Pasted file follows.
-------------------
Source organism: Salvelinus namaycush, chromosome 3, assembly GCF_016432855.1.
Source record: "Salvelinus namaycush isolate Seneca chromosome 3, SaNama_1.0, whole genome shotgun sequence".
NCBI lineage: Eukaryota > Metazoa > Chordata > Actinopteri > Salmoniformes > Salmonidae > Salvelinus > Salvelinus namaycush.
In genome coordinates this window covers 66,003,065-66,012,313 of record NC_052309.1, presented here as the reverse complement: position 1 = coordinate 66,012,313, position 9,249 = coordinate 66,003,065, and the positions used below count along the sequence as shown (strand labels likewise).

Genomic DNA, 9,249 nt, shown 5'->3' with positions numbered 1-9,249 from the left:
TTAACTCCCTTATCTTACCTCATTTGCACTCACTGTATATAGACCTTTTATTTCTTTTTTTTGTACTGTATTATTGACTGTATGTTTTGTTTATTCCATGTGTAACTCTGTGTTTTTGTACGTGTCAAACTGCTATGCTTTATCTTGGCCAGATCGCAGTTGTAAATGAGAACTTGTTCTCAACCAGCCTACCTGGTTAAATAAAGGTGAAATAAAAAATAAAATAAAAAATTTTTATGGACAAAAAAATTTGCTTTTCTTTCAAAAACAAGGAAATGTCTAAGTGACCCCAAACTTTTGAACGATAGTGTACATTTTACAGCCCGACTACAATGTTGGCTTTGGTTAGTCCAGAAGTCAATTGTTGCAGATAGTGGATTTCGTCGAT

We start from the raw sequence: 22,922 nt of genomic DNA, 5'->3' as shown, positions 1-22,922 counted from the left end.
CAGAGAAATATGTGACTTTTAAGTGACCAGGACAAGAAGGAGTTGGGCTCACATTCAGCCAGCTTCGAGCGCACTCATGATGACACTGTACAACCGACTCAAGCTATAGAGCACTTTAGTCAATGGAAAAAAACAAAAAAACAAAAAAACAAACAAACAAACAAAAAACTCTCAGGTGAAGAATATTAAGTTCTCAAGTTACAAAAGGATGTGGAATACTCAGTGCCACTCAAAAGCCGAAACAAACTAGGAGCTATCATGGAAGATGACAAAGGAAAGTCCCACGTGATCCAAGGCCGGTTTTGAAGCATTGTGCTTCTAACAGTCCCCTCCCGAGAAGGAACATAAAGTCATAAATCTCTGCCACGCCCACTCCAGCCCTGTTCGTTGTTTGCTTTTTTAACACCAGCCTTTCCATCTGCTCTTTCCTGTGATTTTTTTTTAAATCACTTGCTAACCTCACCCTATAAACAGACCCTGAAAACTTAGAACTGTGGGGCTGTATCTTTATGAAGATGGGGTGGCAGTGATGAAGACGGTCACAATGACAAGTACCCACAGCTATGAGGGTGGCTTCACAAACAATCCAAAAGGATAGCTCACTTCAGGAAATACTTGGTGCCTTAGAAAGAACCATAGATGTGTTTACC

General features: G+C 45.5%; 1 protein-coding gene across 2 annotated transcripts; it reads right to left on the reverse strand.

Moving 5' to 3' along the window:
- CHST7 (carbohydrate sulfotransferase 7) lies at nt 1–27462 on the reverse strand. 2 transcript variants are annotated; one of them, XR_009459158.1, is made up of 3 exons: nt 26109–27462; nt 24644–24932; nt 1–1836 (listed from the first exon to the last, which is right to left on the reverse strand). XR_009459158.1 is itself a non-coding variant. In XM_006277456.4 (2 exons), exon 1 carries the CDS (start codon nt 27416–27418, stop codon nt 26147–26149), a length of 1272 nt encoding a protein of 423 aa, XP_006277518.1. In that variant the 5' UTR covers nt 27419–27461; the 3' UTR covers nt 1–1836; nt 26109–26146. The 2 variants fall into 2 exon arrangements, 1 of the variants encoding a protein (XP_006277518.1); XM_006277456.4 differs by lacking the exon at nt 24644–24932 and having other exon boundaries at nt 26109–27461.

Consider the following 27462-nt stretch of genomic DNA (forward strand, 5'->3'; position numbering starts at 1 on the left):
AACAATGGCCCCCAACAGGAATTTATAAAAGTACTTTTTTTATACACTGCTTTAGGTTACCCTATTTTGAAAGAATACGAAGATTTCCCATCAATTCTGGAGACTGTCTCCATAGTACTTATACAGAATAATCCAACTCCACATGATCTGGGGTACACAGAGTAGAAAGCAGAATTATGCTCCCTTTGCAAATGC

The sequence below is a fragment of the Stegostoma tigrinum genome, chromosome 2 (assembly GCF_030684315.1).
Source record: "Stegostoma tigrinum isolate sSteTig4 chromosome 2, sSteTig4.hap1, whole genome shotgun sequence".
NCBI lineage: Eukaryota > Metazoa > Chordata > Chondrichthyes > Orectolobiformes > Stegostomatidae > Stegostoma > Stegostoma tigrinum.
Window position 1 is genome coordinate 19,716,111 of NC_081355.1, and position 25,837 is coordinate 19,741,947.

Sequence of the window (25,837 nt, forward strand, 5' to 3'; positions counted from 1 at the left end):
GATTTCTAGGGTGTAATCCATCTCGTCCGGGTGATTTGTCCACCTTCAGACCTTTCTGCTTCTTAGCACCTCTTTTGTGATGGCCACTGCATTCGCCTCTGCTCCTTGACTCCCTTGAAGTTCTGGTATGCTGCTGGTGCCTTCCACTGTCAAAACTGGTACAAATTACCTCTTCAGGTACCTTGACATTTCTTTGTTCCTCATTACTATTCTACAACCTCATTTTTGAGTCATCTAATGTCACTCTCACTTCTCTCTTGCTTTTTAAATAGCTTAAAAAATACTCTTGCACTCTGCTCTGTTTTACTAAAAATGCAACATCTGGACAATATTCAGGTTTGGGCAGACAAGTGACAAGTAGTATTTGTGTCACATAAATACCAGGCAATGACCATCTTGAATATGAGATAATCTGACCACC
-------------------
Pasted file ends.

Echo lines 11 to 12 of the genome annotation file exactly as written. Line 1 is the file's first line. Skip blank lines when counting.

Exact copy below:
- CHST7 (carbohydrate sulfotransferase 7) lies at nt 1–27462 on the reverse strand. 2 transcript variants are annotated; one of them, XR_009459158.1, is made up of 3 exons: nt 26109–27462; nt 24644–24932; nt 1–1836 (listed from the first exon to the last, which is right to left on the reverse strand). XR_009459158.1 is itself a non-coding variant. In XM_006277456.4 (2 exons), exon 1 carries the CDS (start codon nt 27416–27418, stop codon nt 26147–26149), a length of 1272 nt encoding a protein of 423 aa, XP_006277518.1. In that variant the 5' UTR covers nt 27419–27461; the 3' UTR covers nt 1–1836; nt 26109–26146. The 2 variants fall into 2 exon arrangements, 1 of the variants encoding a protein (XP_006277518.1); XM_006277456.4 differs by lacking the exon at nt 24644–24932 and having other exon boundaries at nt 26109–27461.

Consider the following 27462-nt stretch of genomic DNA (forward strand, 5'->3'; position numbering starts at 1 on the left):